Millennial parents have some things pretty hard. They have a lot of judgement cast their way it seems. Not just from the elders, but social media has made it so easy to cut down other people's decisions and the way that they raise their kids. It seems we are living in a world that is so much smaller. The fact is that unfortunately nowadays you don't ever know if someone in public is videoing you,. You don't know if they are watching how you interact with your child and deeming it "wrong." This was not a worry when we were growing up. There wasn't a concern that someone would make a meme of you on facebook at your worst moment. There wasn't a concern that some stranger would call CPS if you left your kids in the car when it was below 0 and you ran in to pay for gas. There are just a lot of things that are different. Not all bad of course. However feeling constantly judged is hard on everyone.
There are some awesome video games currently. There are ones that are virtual reality. There are ones where you have to move around and do things. It's great. None of that really takes the place of some good old fashioned playing outside. Getting a little mud on your face never hurt anyone. Letting the kids run around like they were raised by wolves and jumping in to chase them. Squirt gun and water balloon fights, Flying kites, jumping rope, and playing ball. These are all of the things that made childhood fantastic. Encouraging the kids to play outside instead of sit inside is a great way for them to learn to love being physically active. This is especially important when we are facing rates of obesity rising. Also, getting them moving gets me moving - so I try very hard not to skip out on the outdoors even if I'm not exactly a frontier woman.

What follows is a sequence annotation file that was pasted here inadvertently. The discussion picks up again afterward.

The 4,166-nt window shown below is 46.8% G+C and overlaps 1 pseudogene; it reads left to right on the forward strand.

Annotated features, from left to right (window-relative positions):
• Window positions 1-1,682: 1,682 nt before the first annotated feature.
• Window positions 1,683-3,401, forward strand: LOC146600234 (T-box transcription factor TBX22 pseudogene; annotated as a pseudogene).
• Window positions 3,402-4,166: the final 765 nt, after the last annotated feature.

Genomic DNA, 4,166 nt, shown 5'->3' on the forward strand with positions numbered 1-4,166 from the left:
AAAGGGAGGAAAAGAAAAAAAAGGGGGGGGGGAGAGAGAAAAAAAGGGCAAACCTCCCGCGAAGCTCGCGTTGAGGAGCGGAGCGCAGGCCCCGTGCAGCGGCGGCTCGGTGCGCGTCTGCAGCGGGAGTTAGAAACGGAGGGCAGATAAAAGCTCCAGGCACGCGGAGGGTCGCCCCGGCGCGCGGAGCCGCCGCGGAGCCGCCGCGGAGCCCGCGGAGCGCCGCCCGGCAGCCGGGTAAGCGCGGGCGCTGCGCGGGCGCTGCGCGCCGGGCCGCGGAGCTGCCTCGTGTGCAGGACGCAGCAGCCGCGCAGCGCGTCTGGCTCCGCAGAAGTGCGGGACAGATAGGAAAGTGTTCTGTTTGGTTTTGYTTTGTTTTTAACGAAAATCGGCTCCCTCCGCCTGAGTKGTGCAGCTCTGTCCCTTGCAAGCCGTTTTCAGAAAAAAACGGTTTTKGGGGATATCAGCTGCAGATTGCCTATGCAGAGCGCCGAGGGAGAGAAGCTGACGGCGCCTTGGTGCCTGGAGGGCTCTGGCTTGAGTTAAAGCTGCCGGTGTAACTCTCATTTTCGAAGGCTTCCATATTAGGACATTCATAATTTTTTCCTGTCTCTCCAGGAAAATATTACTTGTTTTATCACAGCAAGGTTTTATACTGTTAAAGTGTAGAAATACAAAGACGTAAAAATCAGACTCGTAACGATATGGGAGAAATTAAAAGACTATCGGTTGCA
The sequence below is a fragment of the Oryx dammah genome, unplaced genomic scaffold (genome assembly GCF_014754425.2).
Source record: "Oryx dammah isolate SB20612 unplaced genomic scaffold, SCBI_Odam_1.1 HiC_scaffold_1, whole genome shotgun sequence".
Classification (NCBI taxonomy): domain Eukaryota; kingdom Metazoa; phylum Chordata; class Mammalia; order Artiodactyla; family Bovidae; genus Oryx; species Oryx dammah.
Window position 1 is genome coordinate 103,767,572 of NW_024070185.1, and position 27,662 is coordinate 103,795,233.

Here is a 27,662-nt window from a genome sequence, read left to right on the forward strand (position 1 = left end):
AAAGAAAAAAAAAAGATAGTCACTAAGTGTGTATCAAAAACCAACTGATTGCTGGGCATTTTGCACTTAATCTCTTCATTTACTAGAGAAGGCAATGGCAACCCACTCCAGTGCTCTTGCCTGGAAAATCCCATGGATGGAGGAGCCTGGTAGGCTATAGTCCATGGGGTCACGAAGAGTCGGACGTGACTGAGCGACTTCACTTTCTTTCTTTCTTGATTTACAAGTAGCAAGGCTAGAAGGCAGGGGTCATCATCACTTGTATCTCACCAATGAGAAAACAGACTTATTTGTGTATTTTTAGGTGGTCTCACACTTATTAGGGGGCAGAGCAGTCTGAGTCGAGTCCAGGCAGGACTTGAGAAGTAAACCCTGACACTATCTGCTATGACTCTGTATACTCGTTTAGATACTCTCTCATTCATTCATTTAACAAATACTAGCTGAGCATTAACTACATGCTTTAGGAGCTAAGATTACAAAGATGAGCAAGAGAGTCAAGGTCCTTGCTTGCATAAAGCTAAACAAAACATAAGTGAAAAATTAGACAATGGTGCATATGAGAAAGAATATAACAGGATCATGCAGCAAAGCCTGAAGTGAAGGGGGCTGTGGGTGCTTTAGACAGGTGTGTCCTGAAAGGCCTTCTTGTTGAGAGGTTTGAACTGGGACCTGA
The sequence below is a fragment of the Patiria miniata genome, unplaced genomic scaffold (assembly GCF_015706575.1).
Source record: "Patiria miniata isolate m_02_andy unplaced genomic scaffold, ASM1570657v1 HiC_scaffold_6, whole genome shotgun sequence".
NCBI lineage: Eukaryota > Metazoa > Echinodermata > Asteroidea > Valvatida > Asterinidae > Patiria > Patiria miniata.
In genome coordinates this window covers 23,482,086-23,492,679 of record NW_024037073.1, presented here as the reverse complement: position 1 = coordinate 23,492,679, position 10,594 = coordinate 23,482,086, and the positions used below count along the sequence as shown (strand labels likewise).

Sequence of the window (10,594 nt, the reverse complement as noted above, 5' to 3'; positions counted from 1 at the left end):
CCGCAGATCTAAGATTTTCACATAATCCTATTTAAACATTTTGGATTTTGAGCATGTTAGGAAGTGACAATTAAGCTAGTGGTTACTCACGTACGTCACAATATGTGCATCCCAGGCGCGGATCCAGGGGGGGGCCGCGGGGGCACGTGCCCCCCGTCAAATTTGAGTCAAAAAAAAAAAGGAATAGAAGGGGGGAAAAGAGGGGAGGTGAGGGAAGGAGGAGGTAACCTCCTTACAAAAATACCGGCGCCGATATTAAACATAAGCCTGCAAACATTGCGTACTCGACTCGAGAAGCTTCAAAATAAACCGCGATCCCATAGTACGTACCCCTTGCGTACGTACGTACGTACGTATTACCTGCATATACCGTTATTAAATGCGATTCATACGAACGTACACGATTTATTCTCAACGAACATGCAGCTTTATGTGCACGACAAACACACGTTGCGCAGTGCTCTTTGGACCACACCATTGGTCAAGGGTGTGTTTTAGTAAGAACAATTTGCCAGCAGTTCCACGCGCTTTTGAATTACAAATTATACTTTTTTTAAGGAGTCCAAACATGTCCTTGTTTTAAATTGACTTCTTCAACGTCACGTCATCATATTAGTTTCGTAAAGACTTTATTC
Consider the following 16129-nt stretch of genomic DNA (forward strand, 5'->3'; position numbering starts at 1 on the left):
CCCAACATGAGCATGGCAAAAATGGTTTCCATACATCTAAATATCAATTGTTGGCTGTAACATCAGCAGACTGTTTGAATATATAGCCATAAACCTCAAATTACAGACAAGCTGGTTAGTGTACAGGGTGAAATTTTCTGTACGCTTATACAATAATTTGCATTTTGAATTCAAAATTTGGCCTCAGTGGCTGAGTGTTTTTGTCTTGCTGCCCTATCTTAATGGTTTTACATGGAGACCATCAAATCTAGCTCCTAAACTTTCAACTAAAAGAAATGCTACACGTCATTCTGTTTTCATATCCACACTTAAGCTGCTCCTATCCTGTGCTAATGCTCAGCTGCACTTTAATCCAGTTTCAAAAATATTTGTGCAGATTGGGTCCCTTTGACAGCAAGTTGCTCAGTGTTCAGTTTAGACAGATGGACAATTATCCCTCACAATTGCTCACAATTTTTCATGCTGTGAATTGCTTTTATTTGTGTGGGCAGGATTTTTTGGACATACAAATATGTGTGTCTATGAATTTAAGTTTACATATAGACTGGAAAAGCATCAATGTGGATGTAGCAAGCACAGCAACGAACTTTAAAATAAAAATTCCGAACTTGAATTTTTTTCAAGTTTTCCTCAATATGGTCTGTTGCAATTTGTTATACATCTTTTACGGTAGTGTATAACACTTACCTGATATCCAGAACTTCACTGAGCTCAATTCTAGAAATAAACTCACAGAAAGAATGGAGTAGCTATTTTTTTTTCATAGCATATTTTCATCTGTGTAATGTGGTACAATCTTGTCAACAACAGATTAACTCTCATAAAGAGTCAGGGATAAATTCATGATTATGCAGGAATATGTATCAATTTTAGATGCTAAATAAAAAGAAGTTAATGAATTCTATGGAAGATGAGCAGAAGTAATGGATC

Play dates weren't really a thing when we were younger. They are now. Also they seem to be starting preschool younger. They start sports at younger ages. These all contribute to kids having pretty heavy schedules by the time they get to school age. Millennial parents miss out on having a relaxed time because they are afraid their children will get behind by the time they are 5 if they haven't found their calling (whether it be dance, karate, swimming.) If you don't have your child in the right class than are they even going to make it to the 2024 Olympics? You don't want to be the reason that they didn't get to pursue their dream so the scheduling begins. Hopefully in the schedule we have time to mark in have a happy childhood. If not at least they got a head start in learning and friendships.